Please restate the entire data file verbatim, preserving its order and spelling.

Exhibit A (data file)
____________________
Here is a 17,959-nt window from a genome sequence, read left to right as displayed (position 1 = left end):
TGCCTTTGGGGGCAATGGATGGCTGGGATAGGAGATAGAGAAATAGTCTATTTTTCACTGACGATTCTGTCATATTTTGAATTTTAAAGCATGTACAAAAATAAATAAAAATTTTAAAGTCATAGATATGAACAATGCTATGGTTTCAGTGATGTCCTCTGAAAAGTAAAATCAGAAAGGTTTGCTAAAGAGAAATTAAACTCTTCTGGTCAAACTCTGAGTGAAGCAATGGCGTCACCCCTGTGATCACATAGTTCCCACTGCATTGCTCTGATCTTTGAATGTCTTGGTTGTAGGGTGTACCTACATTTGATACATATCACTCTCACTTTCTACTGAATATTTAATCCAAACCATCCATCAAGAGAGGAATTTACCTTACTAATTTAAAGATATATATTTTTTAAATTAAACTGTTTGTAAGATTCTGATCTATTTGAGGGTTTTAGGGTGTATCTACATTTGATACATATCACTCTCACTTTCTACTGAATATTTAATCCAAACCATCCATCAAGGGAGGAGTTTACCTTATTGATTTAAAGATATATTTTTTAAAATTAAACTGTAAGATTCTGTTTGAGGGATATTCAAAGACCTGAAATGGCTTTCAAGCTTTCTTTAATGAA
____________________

Here is a 17,959-nt window from a genome sequence, read left to right as displayed (position 1 = left end):
TGCCTTTGGGGGCAATGGATGGCTGGGATAGGAGATAGAGAAATAGTCTATTTTTCACTGACGATTCTGTCATATTTTGAATTTTAAAGCATGTACAAAAATAAATAAAAATTTTAAAGTCATAGATATGAACAATGCTATGGTTTCAGTGATGTCCTCTGAAAAGTAAAATCAGAAAGGTTTGCTAAAGAGAAATTAAACTCTTCTGGTCAAACTCTGAGTGAAGCAATGGCGTCACCCCTGTGATCACATAGTTCCCACTGCATTGCTCTGATCTTTGAATGTCTTGGTTGTAGGGTGTACCTACATTTGATACATATCACTCTCACTTTCTACTGAATATTTAATCCAAACCATCCATCAAGAGAGGAATTTACCTTACTAATTTAAAGATATATATTTTTTAAATTAAACTGTTTGTAAGATTCTGATCTATTTGAGGGTTTTAGGGTGTATCTACATTTGATACATATCACTCTCACTTTCTACTGAATATTTAATCCAAACCATCCATCAAGGGAGGAGTTTACCTTATTGATTTAAAGATATATTTTTTAAAATTAAACTGTAAGATTCTGTTTGAGGGATATTCAAAGACCTGAAATGGCTTTCAAGCTTTCTTTAATGAA